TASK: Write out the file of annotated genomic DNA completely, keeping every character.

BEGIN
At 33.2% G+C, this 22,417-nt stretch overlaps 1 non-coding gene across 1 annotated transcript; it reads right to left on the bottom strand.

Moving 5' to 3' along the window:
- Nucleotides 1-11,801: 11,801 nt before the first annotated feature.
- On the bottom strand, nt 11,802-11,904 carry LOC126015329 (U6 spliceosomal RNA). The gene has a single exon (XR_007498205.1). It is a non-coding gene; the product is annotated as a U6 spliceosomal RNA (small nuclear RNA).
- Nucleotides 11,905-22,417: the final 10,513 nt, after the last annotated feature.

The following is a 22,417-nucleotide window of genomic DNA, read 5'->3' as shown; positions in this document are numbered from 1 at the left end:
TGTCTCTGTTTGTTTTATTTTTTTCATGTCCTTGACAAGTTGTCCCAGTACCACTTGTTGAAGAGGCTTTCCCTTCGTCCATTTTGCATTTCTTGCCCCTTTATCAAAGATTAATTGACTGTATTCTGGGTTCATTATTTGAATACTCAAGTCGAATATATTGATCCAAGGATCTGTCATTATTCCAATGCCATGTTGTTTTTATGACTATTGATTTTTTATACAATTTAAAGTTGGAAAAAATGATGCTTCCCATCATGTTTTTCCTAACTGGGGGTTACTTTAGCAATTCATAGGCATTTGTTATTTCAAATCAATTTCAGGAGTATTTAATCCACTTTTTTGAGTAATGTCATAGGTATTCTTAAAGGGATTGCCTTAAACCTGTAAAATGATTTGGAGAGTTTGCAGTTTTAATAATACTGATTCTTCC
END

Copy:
At 33.2% G+C, this 22,417-nt stretch overlaps 1 non-coding gene across 1 annotated transcript; it reads right to left on the bottom strand.

Moving 5' to 3' along the window:
- Nucleotides 1-11,801: 11,801 nt before the first annotated feature.
- On the bottom strand, nt 11,802-11,904 carry LOC126015329 (U6 spliceosomal RNA). The gene has a single exon (XR_007498205.1). It is a non-coding gene; the product is annotated as a U6 spliceosomal RNA (small nuclear RNA).
- Nucleotides 11,905-22,417: the final 10,513 nt, after the last annotated feature.

The following is a 22,417-nucleotide window of genomic DNA, read 5'->3' as shown; positions in this document are numbered from 1 at the left end:
TGTCTCTGTTTGTTTTATTTTTTTCATGTCCTTGACAAGTTGTCCCAGTACCACTTGTTGAAGAGGCTTTCCCTTCGTCCATTTTGCATTTCTTGCCCCTTTATCAAAGATTAATTGACTGTATTCTGGGTTCATTATTTGAATACTCAAGTCGAATATATTGATCCAAGGATCTGTCATTATTCCAATGCCATGTTGTTTTTATGACTATTGATTTTTTATACAATTTAAAGTTGGAAAAAATGATGCTTCCCATCATGTTTTTCCTAACTGGGGGTTACTTTAGCAATTCATAGGCATTTGTTATTTCAAATCAATTTCAGGAGTATTTAATCCACTTTTTTGAGTAATGTCATAGGTATTCTTAAAGGGATTGCCTTAAACCTGTAAAATGATTTGGAGAGTTTGCAGTTTTAATAATACTGATTCTTCC